In fact, it’s easy not to be enamored with Mason, since his youth is full of unsavory details, from his copping a feel of a woman before boarding a train as a teenager, to his eventual emotional desertion of Nola. Their relationship occupies much of the book, and although they are enthralled, mystified and aroused by each other, it is uncertain if they are truly in love, since they are a study in contrasts, in many respects. He is intellectual, somewhat foppish, unreligious; she is passionate, sensual and a salt of the earth type hailing from a tribe of rural Mormons. He loves art; she hasn’t much time for it, despite her musical gifts. His sexual life is tormented and idealized, while her physical needs are immediate and uncomplicated. The cliché “Opposites Attract” is dissected and examined here to a degree that I’ve rarely read in fiction. The affair is observed with such meticulousness that their not-with-a-bang-but-a-whimper end is poignantly inevitable. Although she leaves him for Bailey (Mason never finds out if they lasted together) it is Bruce who, in spirit, abandons Nola – leaving her to wilt in Salt Lake City while he attends law school in Minneapolis. He can only half-ass pretentious letters to her, and yearn for her when apart only to dry out once together. A fateful stay at a cabin with Bailey and a girl of his is the proverbial nail in the coffin. Bailey has pursued Nola before, but a game of strip poker unmasks his lust, leading to Bruce’s impotent rebuttals of the pair’s attraction to each other.
At story’s end, Wallace Stegner gives Bruce a chance to reconnect with Joe Mulder, but he ultimately declines, leaving the city in a spell of rain, burying his past – and all its fateful happenings – with his aunt. He comes to important realizations about himself, and muses on the efficacy of leaving stones unturned:
An undocumented life had its limitations, but also its advantages. He was not bound by verifiable facts. What he liked about the past he could coat with clear plastic, and preserve it from scratching, fading, and dust. What he did not like, he could either black out or revise. Memory, sometimes a preservative, sometimes a censor’s stamp, could also be an art form.
That Bruce Mason finds a way to satisfy himself, despite his many traumas, might serve as a lesson to those who treat bad memories like scabs, picking at them so often that the deformations never heal. It isn’t a “happy” ending, but a realistic one, and potentially devastating for a reader who wants Mason to not just reconnect with the past, but confront it, head-on. What is significant, however, is that he knows such a desire is fraught with its share of emotional dangers (at his age, is it really worth the risk?), and he has matured to the point that the image of two septuagenarians reminiscing over the “sun-myth” of their youth is nothing compared to its actuality, so what would be the point? Other men might be compelled to, but Bruce Mason is unlike other men, as Stegner has so indelibly made sure of.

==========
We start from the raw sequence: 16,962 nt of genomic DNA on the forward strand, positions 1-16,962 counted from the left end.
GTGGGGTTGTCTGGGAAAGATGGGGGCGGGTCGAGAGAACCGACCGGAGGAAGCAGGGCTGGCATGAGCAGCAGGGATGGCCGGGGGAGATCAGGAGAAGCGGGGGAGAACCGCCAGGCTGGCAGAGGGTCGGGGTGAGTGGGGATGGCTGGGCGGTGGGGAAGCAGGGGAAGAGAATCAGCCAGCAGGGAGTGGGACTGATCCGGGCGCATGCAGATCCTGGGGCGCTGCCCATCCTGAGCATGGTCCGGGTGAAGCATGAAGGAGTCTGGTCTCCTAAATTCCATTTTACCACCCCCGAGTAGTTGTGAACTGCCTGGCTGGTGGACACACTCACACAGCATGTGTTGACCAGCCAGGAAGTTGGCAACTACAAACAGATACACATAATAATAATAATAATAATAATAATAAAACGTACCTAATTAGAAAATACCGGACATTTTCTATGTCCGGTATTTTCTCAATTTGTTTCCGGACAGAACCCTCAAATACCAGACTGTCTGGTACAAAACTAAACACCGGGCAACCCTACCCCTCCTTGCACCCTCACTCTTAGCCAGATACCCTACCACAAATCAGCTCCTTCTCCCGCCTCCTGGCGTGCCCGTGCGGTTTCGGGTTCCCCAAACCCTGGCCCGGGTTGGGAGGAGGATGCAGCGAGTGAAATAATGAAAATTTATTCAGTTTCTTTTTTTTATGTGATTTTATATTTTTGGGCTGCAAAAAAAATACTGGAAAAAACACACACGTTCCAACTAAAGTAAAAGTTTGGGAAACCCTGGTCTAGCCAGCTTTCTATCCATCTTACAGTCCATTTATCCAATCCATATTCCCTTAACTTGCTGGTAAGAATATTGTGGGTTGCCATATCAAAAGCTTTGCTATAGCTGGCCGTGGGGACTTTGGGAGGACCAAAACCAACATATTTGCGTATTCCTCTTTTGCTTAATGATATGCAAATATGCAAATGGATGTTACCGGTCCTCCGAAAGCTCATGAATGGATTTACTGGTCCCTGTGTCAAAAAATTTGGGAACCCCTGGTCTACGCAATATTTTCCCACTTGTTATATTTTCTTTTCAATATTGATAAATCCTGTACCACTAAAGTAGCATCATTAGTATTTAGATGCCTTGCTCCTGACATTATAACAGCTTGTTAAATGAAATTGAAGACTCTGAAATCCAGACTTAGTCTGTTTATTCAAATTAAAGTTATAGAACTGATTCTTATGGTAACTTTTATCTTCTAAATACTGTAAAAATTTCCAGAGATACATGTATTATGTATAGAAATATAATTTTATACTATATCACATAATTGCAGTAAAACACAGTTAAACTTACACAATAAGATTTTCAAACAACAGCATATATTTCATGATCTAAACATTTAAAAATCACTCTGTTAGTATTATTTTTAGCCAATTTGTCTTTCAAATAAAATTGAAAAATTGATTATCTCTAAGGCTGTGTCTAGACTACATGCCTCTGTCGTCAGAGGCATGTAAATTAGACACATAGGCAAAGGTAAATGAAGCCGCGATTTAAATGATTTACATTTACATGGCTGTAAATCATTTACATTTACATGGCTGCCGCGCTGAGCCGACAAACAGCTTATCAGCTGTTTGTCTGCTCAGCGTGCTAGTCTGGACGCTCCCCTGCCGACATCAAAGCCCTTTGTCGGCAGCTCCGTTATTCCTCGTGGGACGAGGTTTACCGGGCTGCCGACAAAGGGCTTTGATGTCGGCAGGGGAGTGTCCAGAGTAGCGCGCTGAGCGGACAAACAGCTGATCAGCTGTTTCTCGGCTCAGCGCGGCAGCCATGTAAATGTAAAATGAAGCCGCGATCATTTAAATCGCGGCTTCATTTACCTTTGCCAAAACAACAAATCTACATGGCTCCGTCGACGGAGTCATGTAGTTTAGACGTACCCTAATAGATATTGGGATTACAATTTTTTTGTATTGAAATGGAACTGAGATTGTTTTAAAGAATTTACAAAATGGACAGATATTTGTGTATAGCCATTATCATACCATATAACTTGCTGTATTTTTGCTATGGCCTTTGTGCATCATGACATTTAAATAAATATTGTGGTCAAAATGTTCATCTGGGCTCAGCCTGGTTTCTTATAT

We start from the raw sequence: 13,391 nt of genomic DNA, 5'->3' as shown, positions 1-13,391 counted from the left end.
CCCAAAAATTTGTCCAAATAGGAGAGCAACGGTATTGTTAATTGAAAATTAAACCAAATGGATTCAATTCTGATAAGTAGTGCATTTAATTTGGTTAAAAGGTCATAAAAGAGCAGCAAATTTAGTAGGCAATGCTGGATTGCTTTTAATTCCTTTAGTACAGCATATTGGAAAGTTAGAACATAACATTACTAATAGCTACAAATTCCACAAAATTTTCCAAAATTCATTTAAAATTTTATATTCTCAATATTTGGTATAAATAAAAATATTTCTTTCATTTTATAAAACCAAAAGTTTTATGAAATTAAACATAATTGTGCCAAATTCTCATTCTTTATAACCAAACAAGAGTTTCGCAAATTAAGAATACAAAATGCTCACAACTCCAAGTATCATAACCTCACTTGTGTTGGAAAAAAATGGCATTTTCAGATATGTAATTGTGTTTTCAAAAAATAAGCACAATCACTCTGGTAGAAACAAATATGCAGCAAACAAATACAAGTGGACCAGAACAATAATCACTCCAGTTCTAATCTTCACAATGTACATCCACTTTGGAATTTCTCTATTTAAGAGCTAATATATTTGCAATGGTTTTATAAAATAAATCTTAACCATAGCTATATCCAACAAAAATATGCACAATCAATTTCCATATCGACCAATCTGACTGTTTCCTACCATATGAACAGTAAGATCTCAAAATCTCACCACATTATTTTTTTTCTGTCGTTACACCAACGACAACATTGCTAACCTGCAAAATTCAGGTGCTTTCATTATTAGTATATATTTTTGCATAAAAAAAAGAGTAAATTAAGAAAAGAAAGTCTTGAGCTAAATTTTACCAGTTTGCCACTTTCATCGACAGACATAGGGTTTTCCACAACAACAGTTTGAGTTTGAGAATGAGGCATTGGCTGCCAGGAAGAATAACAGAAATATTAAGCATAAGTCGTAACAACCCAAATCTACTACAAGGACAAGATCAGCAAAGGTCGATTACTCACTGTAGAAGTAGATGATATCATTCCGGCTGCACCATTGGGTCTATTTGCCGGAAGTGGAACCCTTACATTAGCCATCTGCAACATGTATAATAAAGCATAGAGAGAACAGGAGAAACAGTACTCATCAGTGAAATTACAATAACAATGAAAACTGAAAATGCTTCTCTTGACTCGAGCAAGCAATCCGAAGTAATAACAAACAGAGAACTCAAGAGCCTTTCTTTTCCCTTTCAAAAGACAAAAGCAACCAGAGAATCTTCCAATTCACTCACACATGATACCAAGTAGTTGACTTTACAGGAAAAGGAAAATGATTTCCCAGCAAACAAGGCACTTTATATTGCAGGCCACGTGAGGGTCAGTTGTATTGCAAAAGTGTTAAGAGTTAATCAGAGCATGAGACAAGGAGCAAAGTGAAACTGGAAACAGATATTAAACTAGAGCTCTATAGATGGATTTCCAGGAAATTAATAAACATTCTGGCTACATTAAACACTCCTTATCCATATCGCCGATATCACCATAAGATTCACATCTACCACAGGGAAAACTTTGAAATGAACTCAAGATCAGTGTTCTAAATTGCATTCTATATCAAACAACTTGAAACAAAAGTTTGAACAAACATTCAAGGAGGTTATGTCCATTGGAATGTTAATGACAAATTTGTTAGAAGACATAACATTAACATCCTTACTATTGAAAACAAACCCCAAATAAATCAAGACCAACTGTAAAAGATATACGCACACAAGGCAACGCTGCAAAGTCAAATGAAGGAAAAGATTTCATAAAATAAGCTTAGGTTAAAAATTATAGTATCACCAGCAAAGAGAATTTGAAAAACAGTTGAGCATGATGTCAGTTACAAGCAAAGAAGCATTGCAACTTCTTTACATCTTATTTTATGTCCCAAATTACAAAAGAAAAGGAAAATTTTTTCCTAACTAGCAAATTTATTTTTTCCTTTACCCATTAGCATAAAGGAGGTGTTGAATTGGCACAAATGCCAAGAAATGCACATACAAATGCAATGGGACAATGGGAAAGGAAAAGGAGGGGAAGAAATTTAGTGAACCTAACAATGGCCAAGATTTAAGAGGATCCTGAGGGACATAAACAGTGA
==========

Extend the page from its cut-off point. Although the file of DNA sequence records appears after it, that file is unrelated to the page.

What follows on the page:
Wallace Stegner is often labelled as a nature writer, based largely on his reputation as a biographer/descriptor of the American West and heartland, as well as his efforts at conservation. But this book (as well as his short stories) proves him to be just as able at man’s interior landscapes – mostly with somewhat extraordinary people like ex-ambassador Bruce Mason, here, and his most famous (re)creation, Susan Burling Ward via Lyman Ward, from Angle of Repose. Here is Mason reflecting on the price the Salt Lake City visit incurs on his vision of himself:
He felt its relationship to himself so strongly that he became defensive and resistant. It couldn’t be that he actually yearned backward to the limited life he had known in this place. For more than forty years he had lived where the world was most dangerous, at the uneasy edges where nations slid down or were heaved up like the earth’s plates in collision. He had had to devote himself to cultures and languages not his own, and to problems the very reverse of personal. He had given his life, or most of it, to social and political Medicare, he had attended a thousand meetings with his attaché case full of Band-Aids. He had been not a person but a representative, interchangeable with other representatives, trained and disciplined toward imperturbability, even while being spat at for his color or for the flag on his fender, even while being driven through streets vicious with sniper fire. Yet here he had spent the whole afternoon and evening walking around the edges of this preserve of the memory, fascinated by images out of his immaturity and by the fragrance of lost possibility.
Of course, the novel is rife with the sort of physical descriptions quoted in this review’s opening (look at that first paragraph’s unforced flow, how it mimics the physical travel it describes, ending so aptly on the final placement of “wall”), particularly when Bruce visits Nola’s Mormon family out in the country. In this regard, Wallace Stegner is nearly matchless, as his travels were famously extensive, and few knew America’s variety of terrains on a more intimate level. Of the canonized Americans, Steinbeck might be his closest peer, with Hemingway and Twain as clear antecedents.
Lost in the shadow of Angle of Repose and the more accessible Crossing to Safety, Recapitulation is no less sophisticated in its attention to the affect/effect of memory and one’s relations to the past. Even if, at the end, the reader is disappointed in old Bruce Mason for his flaws, one cannot claim to have not known him, in full, nor the world in which he walked and walks. As for old Wallace Stegner: few writers can freshen descriptions of landscapes with as many interesting metaphors, or personalize history like the literary historian that he was. The man is, undoubtedly, good – don’t miss out.